- Get a gardening stool with handles to provide support when getting up and down. (I have this one.) These can be used in many more places than just the garden.
- When repackaging your food, use smaller containers. If you are having pain, mobility issues, or strength issues, use one-gallon buckets instead of 5-gallon buckets.
- Do the same with stored water. You won’t want to try managing 5-gallon water jugs, so go with 1-gallon jugs instead.
- If you can’t walk (or can’t walk long distances) figure out how you could make a trek if necessary. Can you ride a bicycle? Do you need a wheelchair? Would a walker or cane be helpful in those situations?
- Use a “reacher grabber” to get things off of high shelves instead of climbing around on stools and chairs. You don’t want to risk getting injured on top of everything else.
- Use aids like jar openers and bucket openers if you have reduced strength. Pick these things up now to make your life easier.
- Make your home user-friendlier with grab handles and other mobility aids.
5) Get some exercise if you can.
With nearly all health conditions, you can perform some moderate exercise, modified for your needs. In an emergency, the better your fitness level is, the better off you’ll be. If you are able, walk daily. If you can’t walk, perform some exercises at home that will increase your strength, cardiovascular system, and mobility.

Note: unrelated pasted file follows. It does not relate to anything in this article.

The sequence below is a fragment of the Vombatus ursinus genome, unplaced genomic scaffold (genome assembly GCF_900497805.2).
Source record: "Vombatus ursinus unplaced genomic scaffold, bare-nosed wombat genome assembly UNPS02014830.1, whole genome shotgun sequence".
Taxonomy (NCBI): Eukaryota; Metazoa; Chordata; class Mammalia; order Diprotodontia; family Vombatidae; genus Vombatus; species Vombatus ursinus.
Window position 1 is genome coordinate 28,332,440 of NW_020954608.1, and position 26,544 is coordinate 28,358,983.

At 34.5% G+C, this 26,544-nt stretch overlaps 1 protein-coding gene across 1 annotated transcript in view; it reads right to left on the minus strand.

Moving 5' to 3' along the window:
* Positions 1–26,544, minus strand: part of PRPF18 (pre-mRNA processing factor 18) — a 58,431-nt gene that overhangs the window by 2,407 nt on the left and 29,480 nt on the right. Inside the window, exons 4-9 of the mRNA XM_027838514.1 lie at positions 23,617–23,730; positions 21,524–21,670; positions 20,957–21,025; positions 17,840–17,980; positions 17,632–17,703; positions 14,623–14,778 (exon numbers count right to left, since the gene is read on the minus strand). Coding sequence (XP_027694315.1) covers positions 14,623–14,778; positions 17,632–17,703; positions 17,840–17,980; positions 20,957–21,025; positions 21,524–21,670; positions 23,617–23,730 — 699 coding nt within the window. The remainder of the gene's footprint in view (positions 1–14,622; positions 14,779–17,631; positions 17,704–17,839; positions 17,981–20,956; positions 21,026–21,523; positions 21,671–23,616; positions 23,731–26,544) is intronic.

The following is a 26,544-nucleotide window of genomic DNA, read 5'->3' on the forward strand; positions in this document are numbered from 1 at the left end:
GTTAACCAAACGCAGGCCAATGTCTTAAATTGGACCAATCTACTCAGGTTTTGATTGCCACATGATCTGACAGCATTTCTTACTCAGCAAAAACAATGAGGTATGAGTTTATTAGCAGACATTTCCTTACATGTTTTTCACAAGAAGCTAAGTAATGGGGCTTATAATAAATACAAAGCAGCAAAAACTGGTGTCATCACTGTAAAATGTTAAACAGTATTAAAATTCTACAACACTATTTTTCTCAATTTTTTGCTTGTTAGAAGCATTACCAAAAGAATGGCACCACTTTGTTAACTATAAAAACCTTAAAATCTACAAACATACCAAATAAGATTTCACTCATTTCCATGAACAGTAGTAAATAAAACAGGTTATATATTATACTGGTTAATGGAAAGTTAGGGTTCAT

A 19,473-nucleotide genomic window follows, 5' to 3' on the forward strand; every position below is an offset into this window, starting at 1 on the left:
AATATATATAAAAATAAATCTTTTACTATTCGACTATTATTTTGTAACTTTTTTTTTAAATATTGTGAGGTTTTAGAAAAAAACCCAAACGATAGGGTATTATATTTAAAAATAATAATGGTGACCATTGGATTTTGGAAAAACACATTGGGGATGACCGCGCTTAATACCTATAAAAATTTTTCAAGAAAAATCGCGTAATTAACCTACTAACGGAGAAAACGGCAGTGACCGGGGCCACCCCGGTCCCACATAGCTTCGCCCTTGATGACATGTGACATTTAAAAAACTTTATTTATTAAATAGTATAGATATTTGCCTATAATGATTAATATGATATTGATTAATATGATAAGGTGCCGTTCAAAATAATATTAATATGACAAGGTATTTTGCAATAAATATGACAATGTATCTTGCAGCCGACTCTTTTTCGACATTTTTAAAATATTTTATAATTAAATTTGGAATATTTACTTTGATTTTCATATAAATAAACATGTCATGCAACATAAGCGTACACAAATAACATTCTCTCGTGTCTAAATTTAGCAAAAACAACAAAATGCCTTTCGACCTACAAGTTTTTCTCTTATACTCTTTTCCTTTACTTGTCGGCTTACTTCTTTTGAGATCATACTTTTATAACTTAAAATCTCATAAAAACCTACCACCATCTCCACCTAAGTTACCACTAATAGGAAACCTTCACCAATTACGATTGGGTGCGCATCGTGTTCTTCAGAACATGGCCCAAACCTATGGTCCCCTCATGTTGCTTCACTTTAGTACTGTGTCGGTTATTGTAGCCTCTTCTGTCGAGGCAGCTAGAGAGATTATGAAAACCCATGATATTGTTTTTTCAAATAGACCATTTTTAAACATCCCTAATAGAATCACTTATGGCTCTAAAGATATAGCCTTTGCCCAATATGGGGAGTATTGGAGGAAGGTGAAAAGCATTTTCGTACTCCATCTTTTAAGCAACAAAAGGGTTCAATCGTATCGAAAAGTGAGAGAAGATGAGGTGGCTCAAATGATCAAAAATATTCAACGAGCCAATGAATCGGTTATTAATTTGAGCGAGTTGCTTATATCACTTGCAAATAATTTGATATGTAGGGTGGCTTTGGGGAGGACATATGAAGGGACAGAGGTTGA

6) Have a plan.
Consider what happened to many wheelchair-bound and elderly people when the levee broke after Hurricane Katrina – they drowned because they did not have a plan in place. This didn’t have to happen.
If you have decreased mobility for any reason, now is the time to make a plan. Bugging in should nearly always be your Plan A, but if the situation necessitates a Plan B, how will you bug out? This is going to be different for every single person, but it’s essential to figure it out before an epic disaster gives you five minutes to be out the door.
7) Shop online.
Online shopping made the world a whole lot bigger for people with a chronic illness or disability.
If you have a mobility or fatigue issue, going out for a long day of stock-up shopping probably sounds like torture to you. Start making your purchases online and get them delivered to your door. You can often find better deals on the web than you can in your own area, which makes online shopping an even bigger win. But, even grocery stores and pharmacies now deliver in many places, which can be a bonus when you are making larger purchases because you don’t have to get them in from the car.
You can weigh this against any concerns about OPSEC and privacy, but so many people shop online these days that the mailman won’t think much about a few Amazon packages here and there. Break up your purchases instead of getting 50 boxes delivered in the span of a week and it will not even be notable to your delivery person.
8) Focus on knowledge and skills.